Electronic design engineers testing for signal integrity issues in their products may be looking for the wrong thing, experts will tell engineers at an upcoming keynote panel at DesignCon in Santa Clara, CA.
In many cases, the real culprit may be power integrity or electromagnetic interference (EMI), but engineers are increasingly misinterpreting the problem in front of them. The misunderstanding can cause problems in all kinds of systems using high-speed electronics and sensors. “We have to consider signal integrity, power integrity, and electromagnetic interference, not independently, but as one thing,” Steve Sandler, managing director of Picotest, told Design News. “Too often, we’re not doing that.”
The problem is exacerbated by the fact engineers on big projects often operate in exclusive provinces and don’t understand how such challenges can be interrelated. “We have signal integrity engineers, power integrity engineers, and EMI engineers,” Sandler said. “Each of them has their own sector, their own tools, and even their own jargon. That’s the biggest challenge – we’re not even able to talk to each other because we use different words.”
Steve Sandler of Picotest: “We have to consider signal integrity, power integrity and electromagnetic interference, not independently, but as one thing.” (Source: Picotest)
To address the problem, Sandler says that engineers need training and the appropriate tools. Proper training encourages engineers to share knowledge and “cross-pollinate” – that is, understand the close relationships between the provinces of signal, power sources, and EMI. Tools are also vital because the equipment used by signal integrity engineers typically differ from those of power engineers.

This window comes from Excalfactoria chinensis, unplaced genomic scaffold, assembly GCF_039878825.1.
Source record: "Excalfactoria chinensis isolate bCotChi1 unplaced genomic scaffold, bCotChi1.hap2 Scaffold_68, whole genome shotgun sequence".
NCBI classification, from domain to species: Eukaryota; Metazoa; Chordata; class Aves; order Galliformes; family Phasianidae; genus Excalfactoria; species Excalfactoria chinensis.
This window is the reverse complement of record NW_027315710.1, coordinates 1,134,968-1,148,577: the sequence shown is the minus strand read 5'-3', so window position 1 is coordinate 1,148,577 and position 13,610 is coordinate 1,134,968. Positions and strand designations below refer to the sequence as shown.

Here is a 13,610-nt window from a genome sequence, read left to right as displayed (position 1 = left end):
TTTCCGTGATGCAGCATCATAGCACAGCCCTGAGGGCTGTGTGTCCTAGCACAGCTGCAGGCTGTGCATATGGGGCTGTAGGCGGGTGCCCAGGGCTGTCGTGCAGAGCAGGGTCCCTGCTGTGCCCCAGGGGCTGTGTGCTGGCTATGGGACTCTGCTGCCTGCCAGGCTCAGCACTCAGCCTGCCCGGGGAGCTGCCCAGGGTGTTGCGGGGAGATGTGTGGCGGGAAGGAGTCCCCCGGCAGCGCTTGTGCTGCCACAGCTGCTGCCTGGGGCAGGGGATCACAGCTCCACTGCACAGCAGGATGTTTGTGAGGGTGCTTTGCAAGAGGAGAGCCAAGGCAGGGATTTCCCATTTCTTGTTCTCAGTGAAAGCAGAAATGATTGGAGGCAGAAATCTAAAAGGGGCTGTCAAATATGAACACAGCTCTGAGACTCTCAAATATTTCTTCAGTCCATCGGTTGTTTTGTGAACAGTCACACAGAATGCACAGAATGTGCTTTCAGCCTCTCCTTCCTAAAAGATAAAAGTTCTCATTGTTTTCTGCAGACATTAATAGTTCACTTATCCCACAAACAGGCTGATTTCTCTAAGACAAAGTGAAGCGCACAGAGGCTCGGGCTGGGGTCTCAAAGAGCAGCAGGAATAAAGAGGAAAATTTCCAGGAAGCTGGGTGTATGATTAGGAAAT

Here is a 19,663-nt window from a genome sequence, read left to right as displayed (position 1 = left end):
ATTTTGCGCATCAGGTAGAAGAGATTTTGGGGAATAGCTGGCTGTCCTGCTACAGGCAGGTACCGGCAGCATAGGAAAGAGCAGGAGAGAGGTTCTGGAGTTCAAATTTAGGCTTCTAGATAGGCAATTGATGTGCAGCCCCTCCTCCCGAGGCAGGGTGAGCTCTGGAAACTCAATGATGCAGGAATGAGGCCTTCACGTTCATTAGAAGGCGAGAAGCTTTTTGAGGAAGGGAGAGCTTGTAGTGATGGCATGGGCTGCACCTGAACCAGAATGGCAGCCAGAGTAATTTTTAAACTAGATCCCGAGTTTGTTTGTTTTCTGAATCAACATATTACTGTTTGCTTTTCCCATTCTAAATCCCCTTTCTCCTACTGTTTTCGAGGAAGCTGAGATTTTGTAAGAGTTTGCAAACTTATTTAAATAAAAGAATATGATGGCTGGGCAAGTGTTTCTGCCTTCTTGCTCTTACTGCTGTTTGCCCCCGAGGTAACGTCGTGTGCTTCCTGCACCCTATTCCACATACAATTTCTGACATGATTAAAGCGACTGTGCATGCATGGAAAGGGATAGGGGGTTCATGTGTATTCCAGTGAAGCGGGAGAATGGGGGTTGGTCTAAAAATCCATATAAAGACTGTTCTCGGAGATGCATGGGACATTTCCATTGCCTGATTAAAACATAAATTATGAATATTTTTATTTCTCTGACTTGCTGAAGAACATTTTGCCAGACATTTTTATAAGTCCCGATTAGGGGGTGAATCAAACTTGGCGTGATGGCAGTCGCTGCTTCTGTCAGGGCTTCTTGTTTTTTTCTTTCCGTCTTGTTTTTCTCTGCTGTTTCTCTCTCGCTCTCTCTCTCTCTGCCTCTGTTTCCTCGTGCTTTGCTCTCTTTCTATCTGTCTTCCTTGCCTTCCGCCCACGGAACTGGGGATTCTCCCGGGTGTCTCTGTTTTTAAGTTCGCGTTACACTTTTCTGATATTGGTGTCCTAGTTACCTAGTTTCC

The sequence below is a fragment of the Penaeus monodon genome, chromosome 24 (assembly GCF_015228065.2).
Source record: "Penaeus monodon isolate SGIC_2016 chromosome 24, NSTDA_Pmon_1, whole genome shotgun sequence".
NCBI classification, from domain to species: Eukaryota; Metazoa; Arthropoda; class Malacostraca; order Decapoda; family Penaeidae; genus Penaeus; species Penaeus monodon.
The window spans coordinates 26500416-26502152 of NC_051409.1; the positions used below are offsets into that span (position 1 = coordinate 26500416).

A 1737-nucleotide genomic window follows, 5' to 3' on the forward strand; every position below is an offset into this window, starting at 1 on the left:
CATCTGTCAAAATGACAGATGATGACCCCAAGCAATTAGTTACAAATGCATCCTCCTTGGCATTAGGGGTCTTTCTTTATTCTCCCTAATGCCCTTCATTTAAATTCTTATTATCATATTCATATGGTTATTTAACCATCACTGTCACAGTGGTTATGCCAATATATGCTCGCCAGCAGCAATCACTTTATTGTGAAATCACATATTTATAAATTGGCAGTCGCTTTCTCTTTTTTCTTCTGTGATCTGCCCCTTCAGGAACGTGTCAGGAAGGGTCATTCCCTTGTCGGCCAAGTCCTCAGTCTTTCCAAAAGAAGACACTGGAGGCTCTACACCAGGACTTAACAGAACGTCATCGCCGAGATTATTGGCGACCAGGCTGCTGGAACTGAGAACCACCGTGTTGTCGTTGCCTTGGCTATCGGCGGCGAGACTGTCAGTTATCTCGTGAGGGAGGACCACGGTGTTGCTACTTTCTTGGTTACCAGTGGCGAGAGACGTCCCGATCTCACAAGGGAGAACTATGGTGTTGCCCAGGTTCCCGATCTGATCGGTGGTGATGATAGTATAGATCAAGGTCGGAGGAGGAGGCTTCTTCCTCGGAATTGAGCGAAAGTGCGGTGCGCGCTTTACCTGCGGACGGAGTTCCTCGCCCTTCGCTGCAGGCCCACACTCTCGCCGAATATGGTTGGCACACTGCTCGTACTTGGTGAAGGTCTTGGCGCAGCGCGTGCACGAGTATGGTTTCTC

“A 100-MHz oscilloscope is probably not okay for the power supply guy,” Sandler told us. “That engineer probably needs a 4-GHz scope. And, yes, they do need to have the right probes and they need to know how to make measurements.”
The right simulation tools are also important, Sandler said. “You need to be able to simulate signal integrity, power integrity, and EMI in a single simulation,” he added.
Often, however, engineers lack the resources and time to address the problems properly, Sandler added. “It’s usually one of a hundred problems they need to solve on any given day,” he said. “They really just want to know, how do I find the problem quickly, how do I fix it quickly, and can I move on to my next thing?”
Unfortunately, that approach too often causes problems and expense down the road, especially if printed circuit boards to be re-spun. As a consultant, Sandler says he frequently sees such disasters in the design of satellites and automotive electronics. “Detroit is really sensitive to this,” he told us. “They tell me, ‘We’ll spend any amount of money if you can save us a board spin.’”
Sandler believes the inability to understand the relationships between signal, power and EMI will continue to cause problems in the coming years. “Right now, everybody has their heads in the sand about this, so we’re going to see more problems,” he said. “But at some point, we’re going to reach a critical mass of problems, and then we’ll all recognize that we need to something about it.”
Experts from Oracle, Wind River, Wyatt Technical Services, and the University of Colorado will join Sandler to address the issues in a panel discussion titled, SI/PI & EMI Challenges: Looking Ahead Through 2023 at DesignCon on Tuesday, January 30.
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Senior technical editor Chuck Murray has been writing about technology for 33 years. He joined Design News in 1987, and has covered electronics, automation, fluid power, and auto.
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